But nonetheless, change is important. To put it in a business context, I would say that organizations must change in order to remain competitive; similarly, in order to face the new challenges of the 21st century, NATO must also change. Happily, the Alliance has the capacity, interest and commitment to do just that. But change is not easy. In my lifetime, I would say the biggest change in the Armed Force of the United States, which actually happened in the mid-1970s, was when we decided to go to a professional force—an All Volunteer Force. For me, that triggered the most profound change in the American military, perhaps in its history. Change can also occur in several ways. Most of the time we think of change or transformation as a physical process where you acquire new capabilities or new technologies and integrate them into your structures so you become better at what it is you do. In the military context, it means you are better able to achieve your missions. But transformation also means you might need a structural reorganization. It means looking at yourself holistically to see if you are properly organized for what it is you wish to do. For NATO, the Prague Summit of 2002 was very dramatic and ushered in an era of transformation. One of the most visible pronouncements of the Prague Summit in 2002 was the decision to expand by seven member nations. While the accession of our new members is complete, we are still very much focused on transformation, to include a complete reorganization of the military structure. We eliminated a number of headquarters that no longer served a useful purpose. We disestablished the Supreme Allied Command Atlantic and replaced it with the Supreme Allied Command for Transformation, which is doing extraordinarily useful work today and will continue to do so in the years ahead. We committed to remedying the military shortfalls in the Alliance through the Prague Capabilities Commitment; the nations also declared the Alliance would develop the NATO Response Force, which is NATO’s most visible expression of transformation in terms of military capabilities. The nations also informally agreed to maintain their defense budgets at 2% of GDP or better. Let me congratulate our host country Bulgaria for being true to that informal agreement, which is so very important. Change can also be defined not only as a physical change that I just described, but also as a cultural change, the way we think about the things we do. We are very much at the crossroads of two very different centuries in terms of how NATO is viewed and how NATO sees itself. In the twentieth century, everyone on both sides of the Atlantic—and particularly in our public domain—knew very clearly what NATO stood for. In the 21st century, is that understanding as clear as it needs to be? In my personal opinion, it is not. We need to do a better job of explaining to ourselves and to our publics why NATO in the 21st century might be even more important in terms of our collective security than it was in the 20th century. In the 20th century, NATO was a reactive, defensive and linear alliance. Things were clearer then. Our threats were easily defined and easily understood. NATO’s level of ambition was not to leave its territory but to defend it and to defend it in a reactive way, which meant that NATO committed never to initiate any kind of conflict. Things were simple; there was order. All of the organizational structures were built to support a massive force that was largely unmovable, reactive and defensive in nature. However, the world has changed, the security environment is different, and the Prague Summit was a visible manifestation of the recognition of that fact.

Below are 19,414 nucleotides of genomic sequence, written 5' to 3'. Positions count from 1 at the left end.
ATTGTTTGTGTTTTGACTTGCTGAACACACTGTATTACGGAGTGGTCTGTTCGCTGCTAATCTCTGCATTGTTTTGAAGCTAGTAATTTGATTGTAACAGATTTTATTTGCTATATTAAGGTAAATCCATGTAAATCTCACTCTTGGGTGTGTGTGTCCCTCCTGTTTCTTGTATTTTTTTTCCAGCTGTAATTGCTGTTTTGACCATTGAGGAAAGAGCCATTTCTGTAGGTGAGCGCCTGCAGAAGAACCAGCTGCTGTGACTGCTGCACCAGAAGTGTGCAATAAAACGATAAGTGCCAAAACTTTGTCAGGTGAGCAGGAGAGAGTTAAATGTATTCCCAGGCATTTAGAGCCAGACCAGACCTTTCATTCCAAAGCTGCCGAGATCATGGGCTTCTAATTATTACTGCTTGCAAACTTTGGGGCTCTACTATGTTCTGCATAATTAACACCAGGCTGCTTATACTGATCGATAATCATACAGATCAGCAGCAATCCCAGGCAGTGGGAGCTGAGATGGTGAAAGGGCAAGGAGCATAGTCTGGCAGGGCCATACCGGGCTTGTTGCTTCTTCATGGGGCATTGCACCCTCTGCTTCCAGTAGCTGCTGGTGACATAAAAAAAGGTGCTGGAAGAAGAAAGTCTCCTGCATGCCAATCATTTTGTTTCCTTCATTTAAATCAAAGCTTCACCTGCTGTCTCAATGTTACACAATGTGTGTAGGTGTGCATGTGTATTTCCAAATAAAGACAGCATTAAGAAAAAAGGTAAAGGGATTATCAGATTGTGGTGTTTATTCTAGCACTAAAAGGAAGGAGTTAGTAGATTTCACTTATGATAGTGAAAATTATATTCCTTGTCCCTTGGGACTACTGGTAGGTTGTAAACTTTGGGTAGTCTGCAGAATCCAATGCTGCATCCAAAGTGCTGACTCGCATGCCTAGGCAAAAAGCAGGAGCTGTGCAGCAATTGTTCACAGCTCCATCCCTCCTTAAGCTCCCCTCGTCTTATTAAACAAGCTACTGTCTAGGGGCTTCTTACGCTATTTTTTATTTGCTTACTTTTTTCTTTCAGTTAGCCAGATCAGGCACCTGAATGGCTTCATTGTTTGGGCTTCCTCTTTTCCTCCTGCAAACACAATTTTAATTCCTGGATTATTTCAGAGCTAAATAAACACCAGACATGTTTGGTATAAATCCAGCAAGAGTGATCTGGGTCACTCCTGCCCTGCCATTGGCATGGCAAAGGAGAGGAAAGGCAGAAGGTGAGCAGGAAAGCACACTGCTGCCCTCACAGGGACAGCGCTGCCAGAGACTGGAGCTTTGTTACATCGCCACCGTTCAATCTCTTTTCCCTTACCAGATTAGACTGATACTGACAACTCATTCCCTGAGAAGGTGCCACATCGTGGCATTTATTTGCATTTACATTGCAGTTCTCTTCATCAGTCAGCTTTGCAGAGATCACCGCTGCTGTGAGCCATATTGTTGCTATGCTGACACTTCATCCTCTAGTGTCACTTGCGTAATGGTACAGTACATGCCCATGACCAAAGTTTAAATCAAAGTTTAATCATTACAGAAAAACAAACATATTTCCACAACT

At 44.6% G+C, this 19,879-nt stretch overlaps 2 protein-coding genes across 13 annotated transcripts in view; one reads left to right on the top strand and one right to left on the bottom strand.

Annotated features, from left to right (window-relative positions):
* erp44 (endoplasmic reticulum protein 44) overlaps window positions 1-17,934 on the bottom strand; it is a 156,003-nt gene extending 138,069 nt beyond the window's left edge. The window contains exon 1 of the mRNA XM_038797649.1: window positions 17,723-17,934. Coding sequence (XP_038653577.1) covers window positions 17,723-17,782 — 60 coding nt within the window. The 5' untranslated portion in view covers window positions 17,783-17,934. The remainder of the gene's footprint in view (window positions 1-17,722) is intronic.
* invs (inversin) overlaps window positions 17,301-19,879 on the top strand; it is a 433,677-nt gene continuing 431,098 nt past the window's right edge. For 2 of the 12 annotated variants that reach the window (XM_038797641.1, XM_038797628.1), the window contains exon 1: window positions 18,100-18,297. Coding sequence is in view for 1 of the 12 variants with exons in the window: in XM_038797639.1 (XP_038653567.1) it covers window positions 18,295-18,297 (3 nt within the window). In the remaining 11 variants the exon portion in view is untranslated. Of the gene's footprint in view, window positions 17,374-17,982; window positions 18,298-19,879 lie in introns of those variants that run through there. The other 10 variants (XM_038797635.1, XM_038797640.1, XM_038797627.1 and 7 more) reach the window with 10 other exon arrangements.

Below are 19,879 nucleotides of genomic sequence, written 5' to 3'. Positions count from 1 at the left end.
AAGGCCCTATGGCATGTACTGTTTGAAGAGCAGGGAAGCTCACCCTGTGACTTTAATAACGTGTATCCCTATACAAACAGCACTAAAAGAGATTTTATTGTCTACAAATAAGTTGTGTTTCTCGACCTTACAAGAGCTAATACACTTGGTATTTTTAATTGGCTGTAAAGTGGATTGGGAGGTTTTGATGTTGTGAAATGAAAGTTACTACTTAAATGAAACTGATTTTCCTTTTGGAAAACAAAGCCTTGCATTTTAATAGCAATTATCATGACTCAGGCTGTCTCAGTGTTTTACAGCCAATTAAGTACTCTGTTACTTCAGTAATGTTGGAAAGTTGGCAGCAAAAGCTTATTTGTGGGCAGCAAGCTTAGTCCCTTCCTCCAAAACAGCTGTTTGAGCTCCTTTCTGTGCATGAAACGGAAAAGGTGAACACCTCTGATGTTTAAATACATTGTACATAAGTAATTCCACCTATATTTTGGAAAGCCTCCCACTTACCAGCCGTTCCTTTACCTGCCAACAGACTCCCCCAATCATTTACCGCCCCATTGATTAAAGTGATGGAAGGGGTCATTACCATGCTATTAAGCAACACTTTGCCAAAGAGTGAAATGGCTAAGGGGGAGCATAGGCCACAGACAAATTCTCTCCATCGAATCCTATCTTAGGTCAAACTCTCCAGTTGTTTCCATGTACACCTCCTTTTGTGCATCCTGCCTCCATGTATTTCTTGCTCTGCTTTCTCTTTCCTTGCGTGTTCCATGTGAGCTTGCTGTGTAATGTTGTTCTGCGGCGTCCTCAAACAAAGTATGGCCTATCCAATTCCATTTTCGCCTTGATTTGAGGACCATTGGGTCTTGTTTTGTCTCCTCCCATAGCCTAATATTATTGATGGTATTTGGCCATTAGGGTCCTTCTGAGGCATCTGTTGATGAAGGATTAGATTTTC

As we execute the will of the nations expressed at the Prague Summit, we are also in the midst of a profound cultural transformation, which leads me to ask the question: to do what? The challenges we collectively face—being asymmetric and non linear and attacking the very seams of our societies collectively and simultaneously in many different ways—argue for a capability and a cultural change that presupposes the fact that proactive engagement is better than reactive engagement. Flexibility and agility in our new force structure is imperative. Being able to deter is a great contribution to our collective security, but being able to react quickly is also uppermost of our minds. One thing is very certain: speed is important and speed is expensive. So as we restructure and organize ourselves to be able to be more responsive, more agile, and more proactive we are entering a period where common security perhaps has replaced the 20th century’s theme of common defense. Common security, as we are seeing in the global security environment, means that NATO forces could be employed in, and deployed to, many different parts of the globe to do many different things. I’d like to quickly recap what NATO forces are doing today. In Afghanistan, NATO is preparing to assume an even larger mission. In the Balkans, as the Prime Minister mentioned, NATO’s mission in Kosovo continues. On the Mediterranean, NATO’s Article V mission, ACTIVE ENDEAVOUR—a counter-terrorism mission—is making the Mediterranean perhaps as safe and as secure as it has ever been. In Pakistan, NATO is bringing relief to thousands of people as winter approaches. In Darfur, the Alliance is assisting the African Union to build its peacekeeping capacity and, in the process, is also working in that region of Sudan as a partner with the United Nations and the African Union. In Iraq, NATO is making a significant contribution by training young future Iraqi officers, training Iraqis in our own nations and providing much-needed equipment for the emerging Iraqi Army. NATO is doing all that while at the same time developing the NATO Response Force, which will reach Full Operational Capability next summer. So change is going on around us. But I would suggest that in order to be true to the tenets of transformation—there is no magic in transformation—it is hard work and about maintaining budgets so that you can finance transformation. I have said to all my colleagues who talk about transformation that you can truly be transformational provided you do not reduce your budgets and your military forces at the same time. If you do both simultaneously, it is not transformation, but simply developing a lesser capability. The virtue of transformation is finding savings through reorganization and downsizing so you can make the investments in the capabilities that allow you to be able to do more with less. With less people there is less topline investment in your manpower costs. When you reinvest those savings, you can acquire more capability and be more useful to NATO and for your own national priorities. This is a difficult concept to understand. The fact is that transformation—if it is done well—allows you to do more with less, and so allows you to reduce your overall costs and invest in other areas that make your Armed Forces more effective. I’ve told my own service and my own military that the best example of transformation I know is the infantry battalion of the 21st century, which—properly transformed—should be able to do the work of the infantry regiment of the 20th century. In other words, increasing capability by a ratio of roughly 3 or 4 to 1. I think that’s a good way to describe the positive results of change. Size of force equals neither commitment nor capability in the 21st century. It is the usability of those forces that makes a difference, and we will see that more dramatically in the 21st century.